We have spent years learning how to read, write, and speak; yet what about listening? What training have we received that teaches us to deeply understand another human being and to be an exceptional listener?
If you’re like most people in conversation, you probably seek first to be understood. You want to get your point across and in doing so, you ignore the other person’s entire message by selectively hearing parts of the conversation and missing its actual meaning.You filter everything you hear through your life’s experiences – your frame of reference. You check what you hear against your own autobiography and see how it measures up. You conclude, prematurely, what the other person is conveying even before they’ve finished speaking.
Recently I was asked to give a brief presentation on the power of listening to a group of new mentors. As I thought about shortening what should be a four-hour training session I came up with the following five steps to improve listening:
1) Effective listening starts with self-awareness. Developing awareness takes your intention and attention. Through mindfulness and noticing, you can track your interactions with others. Tracking provides key details about yourself so you are able to notice patterns that may trigger you to not be your best self.
A simple way to help build your awareness is to practice presence. Try this trick for 10 – 30 days: remind yourself to stop several times a day. Take a few minutes to relax your body, and breathe deeply and slowly several times. While you do this observe and silently (without judgment) ask yourself what do I see, feel, hear, and smell. Notice the colors, level of light, how the air feels and smells, etc..
Practicing and building your ability to be present, allows you to see where your thoughts and emotions take you. You’ll be able to recognize warning signs so you can train yourself to make adjustments to the thinking, actions, and behaviors that do not support what you want or need.
2) Quiet your mind! Prepare your external environment for listening. Move to a quiet location, turn off cell phones, sit in a comfortable place, face or sit next to each other, breathe, relax and remain present.
Notice when you jump to a conclusion when someone is talking. Do your best to remove bias, judgment, and assumptions while you are listening. The longer we know someone the more history we have. Remember that each of us are growing and learning in our relationships. But because there is history, doesn’t mean you know what is going on inside another person’s head.
3) Remember the differences between hearing and listening. Hearing ensures safety. You filter what’s being heard through your experiences and quickly label it as a threat, as non-important, or noise. This tuning out method is commonly used when we communicate. We listen to respond rather than listen to understand, learn, extend dialogue and to deepen our relationships.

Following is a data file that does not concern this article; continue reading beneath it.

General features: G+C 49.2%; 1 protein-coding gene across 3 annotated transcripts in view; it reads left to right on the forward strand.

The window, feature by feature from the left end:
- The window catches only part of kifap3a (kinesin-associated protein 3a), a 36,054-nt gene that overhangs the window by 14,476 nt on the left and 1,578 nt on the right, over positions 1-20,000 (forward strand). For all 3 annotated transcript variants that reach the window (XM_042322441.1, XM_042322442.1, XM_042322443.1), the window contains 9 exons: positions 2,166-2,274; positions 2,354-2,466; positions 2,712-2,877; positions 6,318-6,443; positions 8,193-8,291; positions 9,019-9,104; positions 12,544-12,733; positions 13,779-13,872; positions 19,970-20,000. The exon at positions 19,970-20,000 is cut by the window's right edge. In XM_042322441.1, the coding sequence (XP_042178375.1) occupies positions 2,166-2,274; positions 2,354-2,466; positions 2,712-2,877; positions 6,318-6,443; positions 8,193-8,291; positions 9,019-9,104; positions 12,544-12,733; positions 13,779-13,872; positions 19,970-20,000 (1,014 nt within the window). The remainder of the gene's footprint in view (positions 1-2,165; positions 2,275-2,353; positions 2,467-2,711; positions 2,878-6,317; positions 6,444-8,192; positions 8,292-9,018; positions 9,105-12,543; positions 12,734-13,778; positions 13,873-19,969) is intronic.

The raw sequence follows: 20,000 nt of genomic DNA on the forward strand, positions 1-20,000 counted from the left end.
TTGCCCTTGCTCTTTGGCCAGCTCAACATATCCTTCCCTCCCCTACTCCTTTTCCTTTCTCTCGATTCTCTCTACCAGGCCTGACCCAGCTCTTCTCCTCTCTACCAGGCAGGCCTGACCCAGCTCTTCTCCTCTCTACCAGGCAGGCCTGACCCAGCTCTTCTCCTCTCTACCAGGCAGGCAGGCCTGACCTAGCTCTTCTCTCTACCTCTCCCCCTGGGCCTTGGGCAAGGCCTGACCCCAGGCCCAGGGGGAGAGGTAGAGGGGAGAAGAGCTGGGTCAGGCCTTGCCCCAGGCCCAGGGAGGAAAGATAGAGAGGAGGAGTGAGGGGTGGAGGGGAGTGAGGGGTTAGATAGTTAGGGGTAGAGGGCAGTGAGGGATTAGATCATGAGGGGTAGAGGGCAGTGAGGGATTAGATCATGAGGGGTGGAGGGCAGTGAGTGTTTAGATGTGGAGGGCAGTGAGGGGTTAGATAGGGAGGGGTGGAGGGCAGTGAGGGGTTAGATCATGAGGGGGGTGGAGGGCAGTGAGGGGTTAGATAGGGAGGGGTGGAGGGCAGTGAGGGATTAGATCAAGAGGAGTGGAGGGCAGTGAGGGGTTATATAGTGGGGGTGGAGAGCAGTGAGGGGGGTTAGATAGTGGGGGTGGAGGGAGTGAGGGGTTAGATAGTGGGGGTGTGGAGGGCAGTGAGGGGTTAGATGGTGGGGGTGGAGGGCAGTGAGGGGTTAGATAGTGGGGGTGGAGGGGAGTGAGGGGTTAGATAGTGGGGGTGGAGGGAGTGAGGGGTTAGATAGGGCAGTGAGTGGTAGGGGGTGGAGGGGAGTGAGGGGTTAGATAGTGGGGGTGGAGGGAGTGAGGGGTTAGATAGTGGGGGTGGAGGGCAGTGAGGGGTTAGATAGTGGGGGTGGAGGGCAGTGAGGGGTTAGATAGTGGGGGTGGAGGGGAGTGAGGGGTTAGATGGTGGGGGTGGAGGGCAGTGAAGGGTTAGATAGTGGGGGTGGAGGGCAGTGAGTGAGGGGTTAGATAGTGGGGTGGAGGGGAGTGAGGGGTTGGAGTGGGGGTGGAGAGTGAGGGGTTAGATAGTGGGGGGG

Use empathic listening – listening through use of your head and heart. Listen until the other person feels understood emotionally and intellectually. When you are empathically listening, you understand their feelings; you listen for meaning.
4) Listening is more than hearing words. Since 93% of all communication is exchanged non-verbally, you need to read the tea leaves of another person’s message. Look for the message being conveyed through body language. Does it match their words? What about their tone of voice? Does it match the message their words give or is it saying something different?
Even though 55% of communication is shared through body language and 38% through tone of voice, don’t assume what you are reading is correct. If the words and the tone of voice aren’t matching the message ask questions to gain clarity.
5) Understand your stories. Stories provide the rationale for what’s going on. They are your interpretations of the facts and help explain what you see and hear. They are theories you use to explain why, how, and what.
As we communicate, our stories overshadow and taint the message we are hearing. It isn’t long until our body responds with strong feelings or emotions linked to the story. When negative emotions are invoked, they are directly linked to our judgments of right/wrong, good/bad, fair/unfair, etc.. When our emotions are engaged watch out!
When our negative emotions push us off the ability to listen rails we have two options: 1) we can act on them or; 2) be acted on by them. To help us understand if our stories have hijacked our ability to listen, we need to slow down and track them. Next we need to retrace the path to their creation
Either our stories are completely accurate and propel us in healthy directions, or they’re inaccurate but justify our current behavior; making us feel good about ourselves and calling for no need to change.
It’s this second kind of story that typically gets us in trouble, makes us assume, fill in non-factual data/details and hinders our ability to empathically listen.
When we can improve our self-awareness of how we communicate by quieting our minds, setting the stage for listening, understanding that our communication is much more than words, and we can see how our stories may be getting in the way of empathic listening we can then improve our ability to deeply connect with others.
I leave you with this week with the Chinese symbol that represents the word listen. The symbol includes four parts or words: ears, eyes, heart, and undivided attention.